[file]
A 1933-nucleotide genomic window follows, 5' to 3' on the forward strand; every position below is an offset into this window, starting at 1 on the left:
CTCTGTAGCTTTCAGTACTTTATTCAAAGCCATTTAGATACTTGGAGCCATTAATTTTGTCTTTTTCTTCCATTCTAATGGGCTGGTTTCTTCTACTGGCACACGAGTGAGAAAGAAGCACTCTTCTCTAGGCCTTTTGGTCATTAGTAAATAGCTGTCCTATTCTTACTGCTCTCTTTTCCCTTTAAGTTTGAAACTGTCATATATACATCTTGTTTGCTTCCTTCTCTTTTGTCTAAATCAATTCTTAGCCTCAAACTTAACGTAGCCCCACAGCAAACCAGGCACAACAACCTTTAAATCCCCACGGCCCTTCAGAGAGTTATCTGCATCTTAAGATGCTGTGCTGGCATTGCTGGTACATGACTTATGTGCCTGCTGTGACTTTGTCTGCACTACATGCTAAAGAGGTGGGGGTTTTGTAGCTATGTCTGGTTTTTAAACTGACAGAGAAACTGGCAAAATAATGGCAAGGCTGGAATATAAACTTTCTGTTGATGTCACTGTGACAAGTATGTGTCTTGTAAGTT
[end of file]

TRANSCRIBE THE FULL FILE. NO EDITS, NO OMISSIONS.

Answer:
A 1933-nucleotide genomic window follows, 5' to 3' on the forward strand; every position below is an offset into this window, starting at 1 on the left:
CTCTGTAGCTTTCAGTACTTTATTCAAAGCCATTTAGATACTTGGAGCCATTAATTTTGTCTTTTTCTTCCATTCTAATGGGCTGGTTTCTTCTACTGGCACACGAGTGAGAAAGAAGCACTCTTCTCTAGGCCTTTTGGTCATTAGTAAATAGCTGTCCTATTCTTACTGCTCTCTTTTCCCTTTAAGTTTGAAACTGTCATATATACATCTTGTTTGCTTCCTTCTCTTTTGTCTAAATCAATTCTTAGCCTCAAACTTAACGTAGCCCCACAGCAAACCAGGCACAACAACCTTTAAATCCCCACGGCCCTTCAGAGAGTTATCTGCATCTTAAGATGCTGTGCTGGCATTGCTGGTACATGACTTATGTGCCTGCTGTGACTTTGTCTGCACTACATGCTAAAGAGGTGGGGGTTTTGTAGCTATGTCTGGTTTTTAAACTGACAGAGAAACTGGCAAAATAATGGCAAGGCTGGAATATAAACTTTCTGTTGATGTCACTGTGACAAGTATGTGTCTTGTAAGTT